The Accounting Cycle
The "accounting cycle" is the name of a procedure or process of recognizing, recording, summarizing, and analyzing economic events of a business. For any business entity, recording its financial and non-financial information is important. The accounting cycle fulfills the purpose of record-keeping and serves for analysis as well.
The accounting cycle provides accounting information and is recorded in a specific period. Such period could be a fiscal year of a firm, or a month, or any other specific accounting period of a firm. All the recordings made are based on some standard accounting principles system like GAAP and IFRS.
Steps in the Accounting Cycle
The accounting cycle comprises of eight collaborative steps. They are:
1. Identifying the transactions
2. Recoding these transactions into the general journal
3. Posting these transactions into the ledger
4. Preparing a trial balance
5. Making adjusting entries
6. Making a worksheet
7. Preparing financial statements
8. Closing accounts
Let's take a closer look at each individual step of the accounting cycle:
The 1st step: Identifying the Transaction
A transaction is a business event of a firm that involves money or has a monetary value. It could be an agreement between seller and purchaser about the exchange of goods or services with some assets of the same monetary value or money (Meigs, Williams, Haka, & Bettner, The Accounting cycle: Capturing economic events). For identifying a transaction two things should be considered. The first one is that it should concern an exchange of goods or services and the second one is that it should have a monetary value on which both parties agreed. For instance:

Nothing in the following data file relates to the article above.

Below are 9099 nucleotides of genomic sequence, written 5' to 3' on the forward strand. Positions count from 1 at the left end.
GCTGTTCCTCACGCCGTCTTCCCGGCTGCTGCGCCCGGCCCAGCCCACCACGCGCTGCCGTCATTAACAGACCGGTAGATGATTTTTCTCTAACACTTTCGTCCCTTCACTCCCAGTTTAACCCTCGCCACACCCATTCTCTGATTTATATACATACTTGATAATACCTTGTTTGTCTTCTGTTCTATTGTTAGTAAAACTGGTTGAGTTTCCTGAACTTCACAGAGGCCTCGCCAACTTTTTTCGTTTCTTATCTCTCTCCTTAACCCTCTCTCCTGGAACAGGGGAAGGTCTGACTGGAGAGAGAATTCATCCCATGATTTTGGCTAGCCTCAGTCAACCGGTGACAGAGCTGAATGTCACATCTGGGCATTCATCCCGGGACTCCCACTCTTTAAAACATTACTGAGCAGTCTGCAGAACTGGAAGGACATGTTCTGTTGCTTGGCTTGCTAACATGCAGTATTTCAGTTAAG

Mr. A purchases a car from Mr. B for £100,000 on the 5th of November.
In the above example, two persons are exchanging a car for money with a monetary value of 100,000. That is a transaction.
The 2nd step: Recording in Journal
After identifying a transaction, it is recorded as an entry in a general journal. All transactions are recorded in the journal. A recorded transaction depicts the double effect of the entry as debit and credit of accounts. A maintained journal provides the full details of a transaction; date of transaction, the title of accounts involved in the transaction, a brief description of the event, debited and credited amounts of cash or credit, and reference numbers of the accounts.
The 3rd step: Ledger posting
The next step is to post the entries in the ledger accounts. That is a book of accounts in which the details of every account are recorded in a distinct account with a reference number. It provides brief information about the increase and decreases in an account. It keeps the record of all accounts such as assets, liabilities, capital, income or loss, and expenses (Meigs, Williams, Haka, & Bettner).
The 4th step: Trial Balance